Creating Incentives for Sales and Service
November 2018
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Creating Incentives for Sales and Service
Motivate employees for improved performance

If you hired the right team of employees, they should be working hard to help your business achieve its objectives. Sometimes, even the most self-motivated employees need a little extra push to go from good enough to excellent. By offering your sales and service teams the right incentives, you can ensure that your staff is working in perfect alignment with your goals and remaining challenged and motivated to do better.  

Incentives for sales

Your sales force is already highly incentivized to meet their goals since they work on commission. Regardless, it may simply not be enough to do just the right amount of work to get by and meet sales goals. If your sales force is relatively small, Dan Tyre of HubSpot recommends using your sales promotion incentive fund on a personal level. Instead of setting just one goal and offering a cash prize to a single achiever, look at each associate’s performance and pick an area in which you really want to see improvement.  Ask that salesperson specifically what would motivate them to do more.

Tyre provides the example of a team member wanting tickets to a local concert. You can offer that to them as a prize and set goals and objectives for them to reach in order to earn the tickets. Tyre recommends making sure you can afford the incentive asked for before you agree to the terms so the whole thing doesn’t end in disappointment.

If your business is too small and you don’t have much in the way of a SPIF, The Balance’s Paul Shearstone notes that you cannot underestimate the importance of recognition. Recognizing and spotlighting the hard work of your employees is the least expensive means of achievement, and given the competitive drive that fuels your sales team, it may be the most effective. The key is that any sort of recognition needs to be done in a timely manner to make sure that there is a direct correlation between a job well done and the praise received.

Incentives for service

While sales people tend to be more naturally competitive, your service department is probably a more diverse and possibly muted group of individuals. Like sales, recognition is the most affordable way to create incentive for improvement. If your customers fill out satisfaction surveys, you should recognize those associates called out positively by name in any feedback you receive. To sweeten the deal, you could put employee names mentioned in surveys into a raffle to win a prize, which would encourage them to work hard so they have more chances to earn an extra reward.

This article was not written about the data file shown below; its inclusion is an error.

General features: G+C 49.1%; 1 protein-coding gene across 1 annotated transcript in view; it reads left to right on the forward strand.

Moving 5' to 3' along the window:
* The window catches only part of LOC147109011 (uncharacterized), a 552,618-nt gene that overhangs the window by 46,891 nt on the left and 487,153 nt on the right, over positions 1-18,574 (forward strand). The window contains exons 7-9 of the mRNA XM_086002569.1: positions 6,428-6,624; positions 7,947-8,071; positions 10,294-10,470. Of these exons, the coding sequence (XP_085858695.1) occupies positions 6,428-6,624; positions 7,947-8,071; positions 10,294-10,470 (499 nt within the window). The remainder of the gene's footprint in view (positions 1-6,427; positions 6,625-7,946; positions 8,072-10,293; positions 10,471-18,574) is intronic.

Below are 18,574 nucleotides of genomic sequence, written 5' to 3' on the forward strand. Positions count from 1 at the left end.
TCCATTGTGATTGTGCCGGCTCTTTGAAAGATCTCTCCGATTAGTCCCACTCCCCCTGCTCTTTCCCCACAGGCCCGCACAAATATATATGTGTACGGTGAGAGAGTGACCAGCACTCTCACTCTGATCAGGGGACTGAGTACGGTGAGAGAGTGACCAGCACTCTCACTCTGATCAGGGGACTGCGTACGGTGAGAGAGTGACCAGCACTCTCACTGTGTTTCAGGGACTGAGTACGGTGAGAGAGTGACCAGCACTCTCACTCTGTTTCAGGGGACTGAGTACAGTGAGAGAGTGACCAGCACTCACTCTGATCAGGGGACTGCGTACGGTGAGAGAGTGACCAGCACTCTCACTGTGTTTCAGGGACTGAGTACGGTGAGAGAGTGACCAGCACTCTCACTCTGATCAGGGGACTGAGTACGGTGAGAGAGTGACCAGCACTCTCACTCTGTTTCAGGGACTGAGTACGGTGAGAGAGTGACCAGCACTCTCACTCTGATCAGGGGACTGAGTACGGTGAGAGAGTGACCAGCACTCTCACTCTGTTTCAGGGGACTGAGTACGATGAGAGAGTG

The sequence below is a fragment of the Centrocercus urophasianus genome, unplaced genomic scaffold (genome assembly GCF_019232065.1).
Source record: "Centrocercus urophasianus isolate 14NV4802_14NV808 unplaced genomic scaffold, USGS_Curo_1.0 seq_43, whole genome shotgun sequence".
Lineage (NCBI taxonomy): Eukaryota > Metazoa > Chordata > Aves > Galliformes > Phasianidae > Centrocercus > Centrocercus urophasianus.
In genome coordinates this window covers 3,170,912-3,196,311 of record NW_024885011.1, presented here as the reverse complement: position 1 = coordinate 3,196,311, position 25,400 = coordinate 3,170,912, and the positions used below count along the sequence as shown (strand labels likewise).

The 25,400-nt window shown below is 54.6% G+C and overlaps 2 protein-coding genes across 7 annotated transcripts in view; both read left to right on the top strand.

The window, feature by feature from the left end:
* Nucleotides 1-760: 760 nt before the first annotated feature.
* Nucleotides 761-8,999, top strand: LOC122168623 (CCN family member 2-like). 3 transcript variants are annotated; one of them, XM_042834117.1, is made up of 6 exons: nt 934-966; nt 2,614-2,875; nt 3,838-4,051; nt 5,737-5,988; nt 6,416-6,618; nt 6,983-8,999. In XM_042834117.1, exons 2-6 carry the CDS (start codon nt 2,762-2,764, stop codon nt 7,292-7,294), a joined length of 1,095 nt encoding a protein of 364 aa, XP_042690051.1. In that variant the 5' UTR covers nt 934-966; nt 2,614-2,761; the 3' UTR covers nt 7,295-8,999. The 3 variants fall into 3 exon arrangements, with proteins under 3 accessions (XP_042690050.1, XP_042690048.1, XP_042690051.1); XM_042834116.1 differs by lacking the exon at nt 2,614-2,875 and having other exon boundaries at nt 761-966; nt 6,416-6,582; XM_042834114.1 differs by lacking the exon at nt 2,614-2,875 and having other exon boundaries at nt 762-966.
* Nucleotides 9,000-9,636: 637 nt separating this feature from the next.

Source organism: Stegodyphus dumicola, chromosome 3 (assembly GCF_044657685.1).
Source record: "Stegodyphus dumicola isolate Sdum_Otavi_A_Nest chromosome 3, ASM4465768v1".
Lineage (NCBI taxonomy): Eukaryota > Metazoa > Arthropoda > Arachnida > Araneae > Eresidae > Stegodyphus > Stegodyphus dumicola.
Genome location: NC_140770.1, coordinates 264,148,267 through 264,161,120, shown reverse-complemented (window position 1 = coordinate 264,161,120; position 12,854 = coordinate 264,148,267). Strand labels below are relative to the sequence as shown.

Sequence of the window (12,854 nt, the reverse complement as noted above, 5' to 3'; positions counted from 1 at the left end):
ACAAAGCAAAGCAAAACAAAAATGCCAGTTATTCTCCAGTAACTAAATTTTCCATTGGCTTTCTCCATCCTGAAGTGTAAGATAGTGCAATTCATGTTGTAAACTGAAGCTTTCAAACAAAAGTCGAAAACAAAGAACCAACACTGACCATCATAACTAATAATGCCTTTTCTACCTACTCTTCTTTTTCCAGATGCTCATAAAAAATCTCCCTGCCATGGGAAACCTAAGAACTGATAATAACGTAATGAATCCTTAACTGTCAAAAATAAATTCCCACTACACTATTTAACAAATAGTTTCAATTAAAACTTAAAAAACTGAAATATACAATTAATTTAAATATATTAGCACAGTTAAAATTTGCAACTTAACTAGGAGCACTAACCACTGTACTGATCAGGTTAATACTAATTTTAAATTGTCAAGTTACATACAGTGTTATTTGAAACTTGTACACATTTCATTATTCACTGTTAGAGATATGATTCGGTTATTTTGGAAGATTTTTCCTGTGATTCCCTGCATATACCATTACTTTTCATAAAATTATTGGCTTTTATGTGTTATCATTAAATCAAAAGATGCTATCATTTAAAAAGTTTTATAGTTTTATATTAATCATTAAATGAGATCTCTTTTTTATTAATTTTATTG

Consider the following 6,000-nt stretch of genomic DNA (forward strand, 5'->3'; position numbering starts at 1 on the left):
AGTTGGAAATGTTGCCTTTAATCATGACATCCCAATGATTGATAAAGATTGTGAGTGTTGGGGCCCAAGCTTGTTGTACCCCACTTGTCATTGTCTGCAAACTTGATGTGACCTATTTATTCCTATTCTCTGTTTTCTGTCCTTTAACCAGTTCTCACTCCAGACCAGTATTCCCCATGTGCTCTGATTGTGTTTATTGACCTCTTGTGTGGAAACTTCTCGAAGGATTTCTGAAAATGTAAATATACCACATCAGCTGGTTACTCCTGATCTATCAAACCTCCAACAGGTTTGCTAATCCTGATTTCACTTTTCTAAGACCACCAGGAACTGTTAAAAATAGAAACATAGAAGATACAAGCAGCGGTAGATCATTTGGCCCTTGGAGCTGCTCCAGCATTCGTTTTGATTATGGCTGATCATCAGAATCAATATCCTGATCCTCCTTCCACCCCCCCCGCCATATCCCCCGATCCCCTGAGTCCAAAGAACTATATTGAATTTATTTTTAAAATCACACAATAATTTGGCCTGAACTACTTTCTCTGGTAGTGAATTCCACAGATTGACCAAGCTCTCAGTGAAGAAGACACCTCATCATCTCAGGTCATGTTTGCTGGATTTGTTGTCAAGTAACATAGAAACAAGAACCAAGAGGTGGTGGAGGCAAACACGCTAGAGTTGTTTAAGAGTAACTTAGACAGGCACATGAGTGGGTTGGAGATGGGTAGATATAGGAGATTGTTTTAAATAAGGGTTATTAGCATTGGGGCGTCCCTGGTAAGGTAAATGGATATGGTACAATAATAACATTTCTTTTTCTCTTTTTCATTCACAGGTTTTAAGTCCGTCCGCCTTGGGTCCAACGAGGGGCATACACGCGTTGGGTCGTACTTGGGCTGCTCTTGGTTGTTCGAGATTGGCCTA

Depending on the complexity of your business, there could also be several different areas of service, some more visible than others. For example, you might have a service department that works with customers regularly and a separate team that works more behind the scenes. Paul Hagen, a principle analyst at Forrest Research, points out that you have to make sure that you recognize those who might not always be on the front lines with customers. You can do that by encouraging employee-to-employee praise or creating a program that rewards less visible employees based on unique benchmarks specific to their work.

No matter who you are trying to incentivize, praise and public recognition go a long way toward making everyone happier. If you have the means to reward hard work with a financial incentive, it’s a great way to invest in your company by ensuring top-tier performance from the individuals who drive your business to succeed.



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Published by Heritage Bank of Nevada
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Disclaimer - All content contained in this newsletter is for informational purposes only and should not be relied upon to make any financial, accounting, tax, legal or other related decisions. Each person must consider his or her objectives, risk tolerances and level of comfort when making financial decisions and should consult a competent professional advisor prior to making any such decisions. Any opinions expressed through the content in this newsletter are the opinions of the particular author only.
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